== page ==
Fullback(s): Sewu Olonilua Starting RB: Does the offensive line make the back or the back make the offensive line? In truth, a great running game emerges from a confluence of strong line play and talented ball carriers. Ezekiel Elliott remains one of the league's most talented tailbacks, but he's coming off a down season that casts doubts on the decision to sign him to a six-year, $90 million extension. Elliott set career lows in attempts per game (16.3), yards per attempt (4.0), yards per target (4.8), and touchdowns (8), while playing fifteen games. Optimists can blame more than degrading offensive line play. They can point to Elliott's bout of Covid in the summer, Prescott's season-ending injury, and the defense's poor play. Presuming the All-Pro has a productive, healthy training camp, expectations for a bounce-back season are probably justified. Backup RBs: Tony Pollard's impressive rookie season argued for an increased role in 2020, but it didn't materialize if you account for Ezekiel Elliott's missed playing time. Pollard ran for 20 fewer yards (435) last season despite 15 more carries, and his receiving numbers doubled but were still modest (28 receptions for 193 yards). He's a dynamic open-field runner and capable receiver and gives play-caller Kellen Moore an intriguing X-factor in an otherwise predictable offensive cast. Rico Dowdle enters the year as the No. 3 but has a wide variance of outcomes depending on whether he can improve his work ethic after a shaky rookie year. He has the talent to push Pollard for the No. 2 role, but it would be equally unsurprising if he's pushed aside by one of the rookies. Fullback: Sewo Olonilua made the roster as an undrafted free agent last season and projects as the lone fullback again in 2021. He's a steamroller as a lead blocker but offers little else.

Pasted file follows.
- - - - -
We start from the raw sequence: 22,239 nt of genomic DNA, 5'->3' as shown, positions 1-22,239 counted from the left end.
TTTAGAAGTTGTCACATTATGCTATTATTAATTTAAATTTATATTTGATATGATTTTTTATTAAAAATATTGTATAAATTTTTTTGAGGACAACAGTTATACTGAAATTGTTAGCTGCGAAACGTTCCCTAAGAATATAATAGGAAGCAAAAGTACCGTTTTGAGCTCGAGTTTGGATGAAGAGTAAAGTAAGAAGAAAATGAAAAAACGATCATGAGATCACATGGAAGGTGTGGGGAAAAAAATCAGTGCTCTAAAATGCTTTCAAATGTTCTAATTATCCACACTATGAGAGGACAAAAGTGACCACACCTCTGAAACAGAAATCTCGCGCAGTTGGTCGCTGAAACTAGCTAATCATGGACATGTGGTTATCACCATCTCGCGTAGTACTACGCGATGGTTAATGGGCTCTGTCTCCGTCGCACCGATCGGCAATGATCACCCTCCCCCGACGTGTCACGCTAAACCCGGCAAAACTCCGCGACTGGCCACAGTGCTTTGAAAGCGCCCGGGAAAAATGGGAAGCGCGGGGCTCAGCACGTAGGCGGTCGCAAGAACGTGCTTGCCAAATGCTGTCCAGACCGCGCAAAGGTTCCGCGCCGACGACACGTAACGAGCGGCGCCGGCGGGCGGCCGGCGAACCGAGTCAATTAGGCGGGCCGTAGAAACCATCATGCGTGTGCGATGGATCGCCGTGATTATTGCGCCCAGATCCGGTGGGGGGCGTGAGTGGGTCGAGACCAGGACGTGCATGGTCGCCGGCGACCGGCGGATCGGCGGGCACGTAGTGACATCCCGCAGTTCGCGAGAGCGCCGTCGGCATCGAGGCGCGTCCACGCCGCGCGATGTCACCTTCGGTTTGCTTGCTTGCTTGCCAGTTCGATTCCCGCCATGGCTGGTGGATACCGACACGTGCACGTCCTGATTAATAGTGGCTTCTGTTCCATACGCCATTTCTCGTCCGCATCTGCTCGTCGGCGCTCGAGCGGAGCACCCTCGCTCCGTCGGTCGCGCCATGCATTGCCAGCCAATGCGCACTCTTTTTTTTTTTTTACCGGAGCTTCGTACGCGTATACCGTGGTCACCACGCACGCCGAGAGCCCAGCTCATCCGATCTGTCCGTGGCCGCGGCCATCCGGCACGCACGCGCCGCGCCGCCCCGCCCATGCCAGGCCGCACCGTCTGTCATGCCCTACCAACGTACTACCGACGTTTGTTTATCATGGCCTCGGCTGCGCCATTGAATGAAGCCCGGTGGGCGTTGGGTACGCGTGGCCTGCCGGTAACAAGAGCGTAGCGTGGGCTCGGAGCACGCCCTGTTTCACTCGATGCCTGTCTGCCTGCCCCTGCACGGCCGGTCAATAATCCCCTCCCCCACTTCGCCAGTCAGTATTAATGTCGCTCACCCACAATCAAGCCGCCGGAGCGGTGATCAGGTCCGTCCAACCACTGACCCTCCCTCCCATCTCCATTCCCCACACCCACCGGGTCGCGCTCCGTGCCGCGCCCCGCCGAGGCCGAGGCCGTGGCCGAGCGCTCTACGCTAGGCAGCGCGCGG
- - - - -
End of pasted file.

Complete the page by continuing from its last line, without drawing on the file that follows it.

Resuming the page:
Wide ReceiversStarters: Amari Cooper, Michael Gallup, CeeDee Lamb
Backups: Cedrick Wilson, Noah Brown, Simi Fehoko [R], Malik Turner, Stephen Guidry, Aaron Parker Starting WRs: No position group is in better shape than the receiving corps, as Dallas has three starting receivers who could easily be the No. 1 on quite a few other rosters. Amari Cooper and Michael Gallup started 15 games last year, while rookie CeeDee Lamb started 14. Statistically, Cooper had the best season, leading in targets (130), receptions (92), yards (1,114), and catch rate (70.8%). Lamb overtook Gallup in the pecking order, running better routes with a far better success rate (66.7% catch rate versus Gallup's 56.2%). It's not unrealistic to think all three could eclipse the 1,000-yard mark in a full season with Dak Prescott under center. Backup WRs: Rookie Simi Fehoko has an opportunity to immediately claim the No. 4 role, and with a strong season could convince the Cowboys to let Michael Gallup leave in free agency next offseason. Fehoko endured a suboptimal situation at Stanford but has intriguing traits, particularly an ability to play outside and in the slot. Cedrick Wilson is 25 years old with 22 career receptions, but the team valued him enough to re-sign him during the offseason. Noah Brown is also 25 years old, with 23 career receptions. The former Ohio State Buckeye is an unlikely contributor beyond core special teams.